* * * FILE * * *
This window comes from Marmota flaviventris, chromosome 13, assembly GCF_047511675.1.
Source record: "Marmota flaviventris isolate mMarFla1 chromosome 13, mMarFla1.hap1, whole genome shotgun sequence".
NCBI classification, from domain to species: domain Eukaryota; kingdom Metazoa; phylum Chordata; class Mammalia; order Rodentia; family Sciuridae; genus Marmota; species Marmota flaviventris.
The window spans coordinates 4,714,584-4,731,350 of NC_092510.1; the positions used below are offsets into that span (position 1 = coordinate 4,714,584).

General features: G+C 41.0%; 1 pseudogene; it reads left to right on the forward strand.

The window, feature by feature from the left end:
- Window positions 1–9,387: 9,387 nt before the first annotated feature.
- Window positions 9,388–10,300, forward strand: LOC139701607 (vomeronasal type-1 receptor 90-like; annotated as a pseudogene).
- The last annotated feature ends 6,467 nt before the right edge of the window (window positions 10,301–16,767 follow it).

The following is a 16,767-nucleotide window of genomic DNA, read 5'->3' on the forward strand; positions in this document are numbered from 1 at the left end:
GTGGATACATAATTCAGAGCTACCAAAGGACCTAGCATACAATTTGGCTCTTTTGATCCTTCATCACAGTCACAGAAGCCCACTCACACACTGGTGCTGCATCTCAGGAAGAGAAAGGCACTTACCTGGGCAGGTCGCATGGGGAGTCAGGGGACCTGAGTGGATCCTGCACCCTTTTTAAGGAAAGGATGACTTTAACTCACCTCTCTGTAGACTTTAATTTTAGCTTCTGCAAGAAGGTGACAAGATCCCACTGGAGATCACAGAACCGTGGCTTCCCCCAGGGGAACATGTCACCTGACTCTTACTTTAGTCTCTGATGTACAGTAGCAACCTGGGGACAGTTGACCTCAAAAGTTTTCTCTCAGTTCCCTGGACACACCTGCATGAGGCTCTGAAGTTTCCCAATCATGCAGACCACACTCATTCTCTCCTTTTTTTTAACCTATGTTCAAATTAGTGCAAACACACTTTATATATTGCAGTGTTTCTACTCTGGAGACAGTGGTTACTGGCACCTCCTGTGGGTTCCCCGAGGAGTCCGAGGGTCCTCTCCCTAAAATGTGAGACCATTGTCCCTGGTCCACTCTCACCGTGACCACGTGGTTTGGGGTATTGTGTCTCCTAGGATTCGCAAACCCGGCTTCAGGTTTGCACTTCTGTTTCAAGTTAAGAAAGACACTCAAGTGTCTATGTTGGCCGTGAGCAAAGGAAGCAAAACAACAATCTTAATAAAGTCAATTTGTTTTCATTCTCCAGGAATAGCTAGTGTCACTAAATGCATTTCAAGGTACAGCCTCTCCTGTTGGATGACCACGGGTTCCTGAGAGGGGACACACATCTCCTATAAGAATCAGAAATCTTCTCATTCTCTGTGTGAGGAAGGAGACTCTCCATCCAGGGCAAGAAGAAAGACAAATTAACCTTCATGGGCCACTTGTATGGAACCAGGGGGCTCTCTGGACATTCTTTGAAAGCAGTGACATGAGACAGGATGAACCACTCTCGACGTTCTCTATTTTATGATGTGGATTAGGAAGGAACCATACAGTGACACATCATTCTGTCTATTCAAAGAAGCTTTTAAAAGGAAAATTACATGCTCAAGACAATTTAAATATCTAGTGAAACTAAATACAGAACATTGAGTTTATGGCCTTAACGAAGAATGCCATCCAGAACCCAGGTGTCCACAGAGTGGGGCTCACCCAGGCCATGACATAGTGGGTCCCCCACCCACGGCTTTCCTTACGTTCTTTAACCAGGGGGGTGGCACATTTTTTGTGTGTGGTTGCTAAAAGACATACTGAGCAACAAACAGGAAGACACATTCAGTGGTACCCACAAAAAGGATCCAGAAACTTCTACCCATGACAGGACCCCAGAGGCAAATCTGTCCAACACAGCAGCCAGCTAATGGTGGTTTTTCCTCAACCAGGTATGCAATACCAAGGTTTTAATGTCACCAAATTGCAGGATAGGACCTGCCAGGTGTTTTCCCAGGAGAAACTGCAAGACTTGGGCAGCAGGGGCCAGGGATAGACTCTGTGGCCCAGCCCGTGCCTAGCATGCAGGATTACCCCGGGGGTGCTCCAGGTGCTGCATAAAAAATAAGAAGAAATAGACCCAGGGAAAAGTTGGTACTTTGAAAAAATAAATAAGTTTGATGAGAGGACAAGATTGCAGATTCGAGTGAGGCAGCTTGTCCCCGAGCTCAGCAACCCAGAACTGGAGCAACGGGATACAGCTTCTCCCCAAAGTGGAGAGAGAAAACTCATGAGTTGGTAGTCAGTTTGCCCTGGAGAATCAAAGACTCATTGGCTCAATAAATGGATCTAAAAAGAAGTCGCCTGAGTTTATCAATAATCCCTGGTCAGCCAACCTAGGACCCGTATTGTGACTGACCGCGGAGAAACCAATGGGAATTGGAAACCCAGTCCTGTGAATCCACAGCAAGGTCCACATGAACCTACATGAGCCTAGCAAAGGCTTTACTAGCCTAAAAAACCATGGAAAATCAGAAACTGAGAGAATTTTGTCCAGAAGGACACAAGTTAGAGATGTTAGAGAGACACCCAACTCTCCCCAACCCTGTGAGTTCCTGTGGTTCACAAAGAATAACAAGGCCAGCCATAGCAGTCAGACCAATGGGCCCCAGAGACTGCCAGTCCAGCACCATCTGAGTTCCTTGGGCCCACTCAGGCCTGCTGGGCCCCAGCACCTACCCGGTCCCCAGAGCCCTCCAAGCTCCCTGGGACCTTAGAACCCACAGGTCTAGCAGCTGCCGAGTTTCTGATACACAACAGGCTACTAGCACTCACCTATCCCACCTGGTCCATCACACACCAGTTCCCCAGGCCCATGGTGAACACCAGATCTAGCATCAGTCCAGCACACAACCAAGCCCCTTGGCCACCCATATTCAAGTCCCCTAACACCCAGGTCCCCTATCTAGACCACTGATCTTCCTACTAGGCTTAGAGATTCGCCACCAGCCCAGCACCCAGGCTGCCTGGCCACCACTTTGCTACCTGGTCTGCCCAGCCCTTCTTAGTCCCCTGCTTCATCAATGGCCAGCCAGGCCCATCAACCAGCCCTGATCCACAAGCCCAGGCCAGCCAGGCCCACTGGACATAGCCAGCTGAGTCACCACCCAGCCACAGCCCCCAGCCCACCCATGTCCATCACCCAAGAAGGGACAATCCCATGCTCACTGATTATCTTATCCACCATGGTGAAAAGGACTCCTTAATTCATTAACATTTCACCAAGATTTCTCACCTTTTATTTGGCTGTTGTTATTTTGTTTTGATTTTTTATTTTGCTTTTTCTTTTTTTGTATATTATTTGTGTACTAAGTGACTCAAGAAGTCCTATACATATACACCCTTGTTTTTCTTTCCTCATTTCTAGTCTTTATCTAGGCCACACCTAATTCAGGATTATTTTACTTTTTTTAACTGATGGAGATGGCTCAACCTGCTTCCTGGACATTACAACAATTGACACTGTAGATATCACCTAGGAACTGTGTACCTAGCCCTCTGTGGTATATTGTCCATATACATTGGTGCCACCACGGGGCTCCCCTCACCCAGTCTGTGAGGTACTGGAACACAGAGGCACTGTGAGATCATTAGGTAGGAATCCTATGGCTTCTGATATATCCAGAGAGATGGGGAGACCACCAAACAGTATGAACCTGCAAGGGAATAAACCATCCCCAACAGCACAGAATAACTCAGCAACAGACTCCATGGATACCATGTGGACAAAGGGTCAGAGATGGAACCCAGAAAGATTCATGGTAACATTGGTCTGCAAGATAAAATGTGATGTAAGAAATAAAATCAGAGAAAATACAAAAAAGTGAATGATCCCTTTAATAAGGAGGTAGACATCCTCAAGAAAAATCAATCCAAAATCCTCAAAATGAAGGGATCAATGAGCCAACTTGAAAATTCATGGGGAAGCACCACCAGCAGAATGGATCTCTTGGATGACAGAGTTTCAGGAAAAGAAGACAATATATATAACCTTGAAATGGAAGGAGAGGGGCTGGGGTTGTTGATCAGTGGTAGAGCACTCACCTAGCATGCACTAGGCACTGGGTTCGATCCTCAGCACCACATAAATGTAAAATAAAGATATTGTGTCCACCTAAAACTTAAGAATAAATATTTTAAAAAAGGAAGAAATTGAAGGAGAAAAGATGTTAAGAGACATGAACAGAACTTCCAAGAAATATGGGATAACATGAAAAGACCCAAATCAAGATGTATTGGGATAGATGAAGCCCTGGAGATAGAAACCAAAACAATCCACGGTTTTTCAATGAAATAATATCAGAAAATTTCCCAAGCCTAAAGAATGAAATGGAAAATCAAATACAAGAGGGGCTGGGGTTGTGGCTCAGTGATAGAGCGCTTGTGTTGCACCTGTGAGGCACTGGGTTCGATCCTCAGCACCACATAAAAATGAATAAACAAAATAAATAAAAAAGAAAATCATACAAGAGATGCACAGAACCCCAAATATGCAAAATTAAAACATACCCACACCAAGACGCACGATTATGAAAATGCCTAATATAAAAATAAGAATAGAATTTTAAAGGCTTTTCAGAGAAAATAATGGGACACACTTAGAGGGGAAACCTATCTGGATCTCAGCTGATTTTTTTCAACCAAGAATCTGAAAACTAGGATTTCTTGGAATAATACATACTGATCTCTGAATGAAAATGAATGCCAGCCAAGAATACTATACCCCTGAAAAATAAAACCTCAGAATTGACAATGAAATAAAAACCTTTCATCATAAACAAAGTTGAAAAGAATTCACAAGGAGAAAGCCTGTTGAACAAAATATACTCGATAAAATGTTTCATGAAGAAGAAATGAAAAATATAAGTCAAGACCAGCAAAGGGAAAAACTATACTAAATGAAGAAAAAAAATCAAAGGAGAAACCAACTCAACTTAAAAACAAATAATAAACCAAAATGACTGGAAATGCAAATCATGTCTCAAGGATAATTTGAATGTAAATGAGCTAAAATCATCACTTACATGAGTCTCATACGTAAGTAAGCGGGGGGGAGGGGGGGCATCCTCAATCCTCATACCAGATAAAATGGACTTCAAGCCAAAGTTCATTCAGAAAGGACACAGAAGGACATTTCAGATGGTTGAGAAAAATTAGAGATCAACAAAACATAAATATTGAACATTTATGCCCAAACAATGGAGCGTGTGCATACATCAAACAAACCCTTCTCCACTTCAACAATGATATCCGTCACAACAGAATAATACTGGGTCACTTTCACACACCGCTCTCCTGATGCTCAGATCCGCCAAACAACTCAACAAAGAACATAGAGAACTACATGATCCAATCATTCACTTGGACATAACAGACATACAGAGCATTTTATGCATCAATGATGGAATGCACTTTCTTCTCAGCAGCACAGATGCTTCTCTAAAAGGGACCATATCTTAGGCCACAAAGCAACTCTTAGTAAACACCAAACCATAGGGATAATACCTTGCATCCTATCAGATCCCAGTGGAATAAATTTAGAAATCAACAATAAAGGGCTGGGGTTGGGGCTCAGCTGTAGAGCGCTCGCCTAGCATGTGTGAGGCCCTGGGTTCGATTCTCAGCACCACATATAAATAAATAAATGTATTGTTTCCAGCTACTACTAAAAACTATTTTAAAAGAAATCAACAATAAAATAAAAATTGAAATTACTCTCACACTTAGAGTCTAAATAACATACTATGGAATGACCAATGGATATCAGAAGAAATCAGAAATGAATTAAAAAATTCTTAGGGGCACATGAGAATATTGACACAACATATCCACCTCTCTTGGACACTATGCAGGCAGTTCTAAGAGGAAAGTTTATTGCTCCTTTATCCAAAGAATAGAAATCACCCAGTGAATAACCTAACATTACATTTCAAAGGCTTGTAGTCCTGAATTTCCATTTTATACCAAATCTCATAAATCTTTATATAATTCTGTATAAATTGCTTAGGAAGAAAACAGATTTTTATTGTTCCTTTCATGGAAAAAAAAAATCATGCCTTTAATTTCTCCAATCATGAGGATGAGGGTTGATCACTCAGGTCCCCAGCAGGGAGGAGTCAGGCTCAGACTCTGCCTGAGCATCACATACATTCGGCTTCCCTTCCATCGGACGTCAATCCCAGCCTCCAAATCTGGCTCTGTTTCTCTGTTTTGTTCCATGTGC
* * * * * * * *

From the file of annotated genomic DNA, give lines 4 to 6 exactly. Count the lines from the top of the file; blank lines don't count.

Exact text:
The window spans coordinates 4,714,584-4,731,350 of NC_092510.1; the positions used below are offsets into that span (position 1 = coordinate 4,714,584).

General features: G+C 41.0%; 1 pseudogene; it reads left to right on the forward strand.

The window, feature by feature from the left end: